CARTAGENA, COLOMBIA — Political leaders here have given a cautious welcome to the agreement to step up action against the illegal cocaine trade signed by President Bush and three Andean leaders during last Thursday's summit in Cartagena, Colombia. The summit was the first to bring together leaders of the world's main cocaine-producing countries and the principal drug-consuming nation. Mr. Bush said they had ``forged an unprecedented alliance against the drug trade,'' calling it ``the first anti-drug cartel.''
The talks were notable for the atmosphere of relaxed bonhomie among the four presidents, and marked a successful effort by Bush to mend his relations with Latin America after the frictions caused by the United States' invasion of Panama in December.
But several Andean country politicians say that the Cartagena accord amounts to little more than a statement of good intentions unless Washington shows the political will to settle the Andean countries' trade grievances and moves quickly to find money to implement wide-ranging pledges to support rural development in the cocaine-producing region of the Andes.
Others note that the sheer scale of the US drug habit and the illegal industry it has brought into being continue to dwarf efforts to tackle it.
``There are some vague offers from the US government, but no specific things were worked out,'' Rodrigo Lloreda, the presidential candidate of Colombia's opposition Social Conservative Party said. But he added: ``A definitive judgment on the success of the meeting depends on what happens in concrete terms in the coming weeks.''
Some of these points may be covered in future bilateral agreements between the US and the Andean countries. But Colombian officials have expressed disappointment that Bush gave no firm commitments to remove duties on some of their countries exports, such as cut flowers.
``Where's the beef?'' Peru's President Alan Garc'ia asked in the only discordant note at the post-summit press conference. But Mr. Garc'ia also praised the meeting as ``the opening of a new chapter'' in US-Latin American relations in which ``it's been accepted for the first time that the drug trade is an economic aspect of our relations'' and not just a law-enforcement matter.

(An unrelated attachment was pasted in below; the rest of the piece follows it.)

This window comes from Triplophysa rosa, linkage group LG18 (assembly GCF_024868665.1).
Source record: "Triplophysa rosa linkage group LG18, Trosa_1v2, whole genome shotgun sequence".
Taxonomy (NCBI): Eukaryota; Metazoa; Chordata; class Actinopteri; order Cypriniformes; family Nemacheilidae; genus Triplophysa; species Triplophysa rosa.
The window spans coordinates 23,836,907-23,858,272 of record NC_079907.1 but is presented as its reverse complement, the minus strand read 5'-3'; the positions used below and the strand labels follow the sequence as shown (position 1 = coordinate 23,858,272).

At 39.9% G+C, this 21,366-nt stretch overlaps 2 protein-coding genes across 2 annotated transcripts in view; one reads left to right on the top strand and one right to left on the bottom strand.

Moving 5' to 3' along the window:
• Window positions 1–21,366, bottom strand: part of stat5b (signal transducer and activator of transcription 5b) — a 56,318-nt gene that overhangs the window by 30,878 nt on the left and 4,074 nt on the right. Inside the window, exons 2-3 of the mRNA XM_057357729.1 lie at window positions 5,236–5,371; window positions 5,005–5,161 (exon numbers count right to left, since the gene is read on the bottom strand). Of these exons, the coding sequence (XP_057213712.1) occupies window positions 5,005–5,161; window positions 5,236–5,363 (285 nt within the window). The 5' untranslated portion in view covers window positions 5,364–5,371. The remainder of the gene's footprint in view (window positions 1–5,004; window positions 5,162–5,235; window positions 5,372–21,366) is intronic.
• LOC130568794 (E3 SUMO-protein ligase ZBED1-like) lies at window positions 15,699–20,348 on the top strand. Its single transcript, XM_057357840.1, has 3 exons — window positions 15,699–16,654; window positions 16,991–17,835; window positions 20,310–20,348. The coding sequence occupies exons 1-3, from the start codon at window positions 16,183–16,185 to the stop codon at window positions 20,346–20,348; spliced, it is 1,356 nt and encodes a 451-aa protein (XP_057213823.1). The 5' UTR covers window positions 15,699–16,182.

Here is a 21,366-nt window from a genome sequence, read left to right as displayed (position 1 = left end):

Under the agreement, signed also by Presidents Virgilio Barco of Colombia and Jaime Paz Zamora of Bolivia, the US and the Andean countries agreed to concert and intensify their actions against all stages of the cocaine industry, from the Andean fields where coca is grown, to the streets of US cities, where it is sold.
The idea for the summit emerged from the US National Drug Control Strategy, launched by Bush last September. Bush's decision to visit Colombia, despite what some of his advisers considered to be a security risk, was said by US officials to be an expression of this personal support for President Barco's six-month crackdown against the Medell'in cocaine traffickers.
The document finally signed by the presidents after months of negotiations includes several diplomatic victories for the Andean countries. After a decade in which US officials blamed the drug trade on the Andean producer countries, the agreement repeats Washington's recent recognition that reducing cocaine consumption is vital.
For the first time, the US has also accepted that ``suppression of coca production and trade will result in significant ... economic costs'' in the Andean nations. The accord commits Bush to seek new funds in addition to the $2.2 billion over five years pledged to the Andean countries under the drug strategy.
Officials from Boliviva, where the coca industry provides more income than the country's total legal exports, said they were pleased with the talks' outcome. The agreement ``incorporates the Bolivian government's philosophy of alternative development,'' one said, referring to US pledges US to finance rural development schemes based on legal crops.
In the Cartagena document, the role of the armed forces in drug control actions is to be left to each country to decide. Washington has this year offered $100 million in military aid to the three Andean countires in a controversial bid to coax their armed forces into fighting drug traffickers and left-wing guerrillas active in drug-producing areas.